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Ocean Science An interactive open-access journal of the European Geosciences Union
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Discussion papers
© Author(s) 2019. This work is distributed under
the Creative Commons Attribution 4.0 License.
© Author(s) 2019. This work is distributed under
the Creative Commons Attribution 4.0 License.

Technical note 04 Jan 2019

Technical note | 04 Jan 2019

Review status
This discussion paper is a preprint. It is a manuscript under review for the journal Ocean Science (OS).

Technical note: On the importance of a three-dimensional approach for modelling the transport of neustic microplastics

Isabel Jalón-Rojas1, Xiao-Hua Wang1, and Erick Fredj2 Isabel Jalón-Rojas et al.
  • 1The Sino-Australian Research Centre for Coastal Management, School of Physical, Environmental and Mathematical Sciences, UNSW Canberra, Canberra, 2610, Australia
  • 2Jerusalem College of Technology, Jerusalem, Israel

Abstract. Understanding and estimating the distribution and transport of microplastics in marine environments has been recognized as a major global research issue. Most of the existing research on transport modelling has focused on low-dense particles floating in surface waters, using a 2D Lagrangian approach and ignoring the vertical displacement of particles. In this work, we evaluate to what extent the vertical movement of particles within surface waters by mixing processes may affect the horizontal transport and fate of microplastics. The aim is to determinate whether a 2D approach is sufficient for the accurate modelling of neustic-microplastics transport or a 3D approach is necessary. For this purpose, we compare visually and statistically the microplastics transport patterns of three simulations in a coastal system: one using a 2D approach; and two using a 3D approach with weak and strong vertical turbulence, respectively. The 2D simulation roughly reproduced the transport and accumulation patterns, but accurate results required a 3D approach. This was particularly important for strong vertical turbulence and regions characterized by strong vertical current shear. Moreover, a 2D approach can lead to errors in the results even with negligible turbulence due to simplifications in the velocity field. A 3D modelling approach is therefore key to an accurate estimation and prediction of microplastics distribution in coastal systems, and consequently for planning mitigation and cleaning programs.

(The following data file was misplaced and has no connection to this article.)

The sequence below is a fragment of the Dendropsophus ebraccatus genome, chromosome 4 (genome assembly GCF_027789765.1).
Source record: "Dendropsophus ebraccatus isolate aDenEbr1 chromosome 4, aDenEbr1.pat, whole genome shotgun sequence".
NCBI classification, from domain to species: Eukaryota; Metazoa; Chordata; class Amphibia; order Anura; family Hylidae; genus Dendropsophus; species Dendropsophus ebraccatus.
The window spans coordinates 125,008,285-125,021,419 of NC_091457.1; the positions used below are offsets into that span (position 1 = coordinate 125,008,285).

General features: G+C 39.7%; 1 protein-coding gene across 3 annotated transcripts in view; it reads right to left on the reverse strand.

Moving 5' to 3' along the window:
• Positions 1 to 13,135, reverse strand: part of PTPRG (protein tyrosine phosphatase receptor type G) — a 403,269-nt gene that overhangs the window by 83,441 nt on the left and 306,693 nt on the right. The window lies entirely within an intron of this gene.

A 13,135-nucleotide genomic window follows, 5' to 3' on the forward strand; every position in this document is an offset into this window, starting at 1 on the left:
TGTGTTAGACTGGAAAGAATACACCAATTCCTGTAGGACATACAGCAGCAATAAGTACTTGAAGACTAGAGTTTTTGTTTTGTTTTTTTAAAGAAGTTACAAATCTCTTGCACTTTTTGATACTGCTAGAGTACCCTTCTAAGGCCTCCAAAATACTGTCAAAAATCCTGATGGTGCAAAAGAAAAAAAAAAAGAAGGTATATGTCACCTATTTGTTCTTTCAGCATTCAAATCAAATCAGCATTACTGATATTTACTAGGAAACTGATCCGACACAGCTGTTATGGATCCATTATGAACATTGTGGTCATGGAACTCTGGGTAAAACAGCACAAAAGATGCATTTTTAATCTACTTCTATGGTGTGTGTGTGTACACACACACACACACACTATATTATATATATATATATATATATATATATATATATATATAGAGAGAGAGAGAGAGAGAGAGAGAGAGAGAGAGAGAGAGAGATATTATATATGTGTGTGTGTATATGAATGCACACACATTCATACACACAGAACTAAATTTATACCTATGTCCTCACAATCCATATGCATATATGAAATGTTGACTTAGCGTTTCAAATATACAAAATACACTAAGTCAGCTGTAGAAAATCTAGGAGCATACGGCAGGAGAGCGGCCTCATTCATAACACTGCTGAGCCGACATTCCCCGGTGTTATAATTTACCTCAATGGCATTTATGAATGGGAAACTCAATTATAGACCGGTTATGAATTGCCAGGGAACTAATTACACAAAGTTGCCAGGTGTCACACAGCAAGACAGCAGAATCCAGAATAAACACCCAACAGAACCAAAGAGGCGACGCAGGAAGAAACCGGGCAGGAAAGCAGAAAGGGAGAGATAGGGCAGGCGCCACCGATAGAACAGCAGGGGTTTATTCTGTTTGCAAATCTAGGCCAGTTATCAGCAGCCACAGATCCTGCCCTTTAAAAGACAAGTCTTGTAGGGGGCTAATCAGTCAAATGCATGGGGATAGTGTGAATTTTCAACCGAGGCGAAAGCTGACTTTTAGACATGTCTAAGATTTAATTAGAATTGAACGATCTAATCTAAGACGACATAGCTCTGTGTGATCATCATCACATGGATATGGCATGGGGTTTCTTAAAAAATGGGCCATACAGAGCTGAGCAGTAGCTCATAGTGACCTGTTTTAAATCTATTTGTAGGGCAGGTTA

Isabel Jalón-Rojas et al.
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Status: open (extended)
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Isabel Jalón-Rojas et al.
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Publications Copernicus
Short summary
Simplified 2DH numerical models are typically used for simulating the transport of floating microplastics. This paper demonstrates the impact of vertical mixing on the horizontal transport and fate of microplastics in a bay, and therefore the importance of a 3D approach for an accurate modelling of microplastics transport. These results have important implications for the assessment and prediction of pollution hot spots in coastal systems, as well as for planning effective clean-up programs.
Simplified 2DH numerical models are typically used for simulating the transport of floating...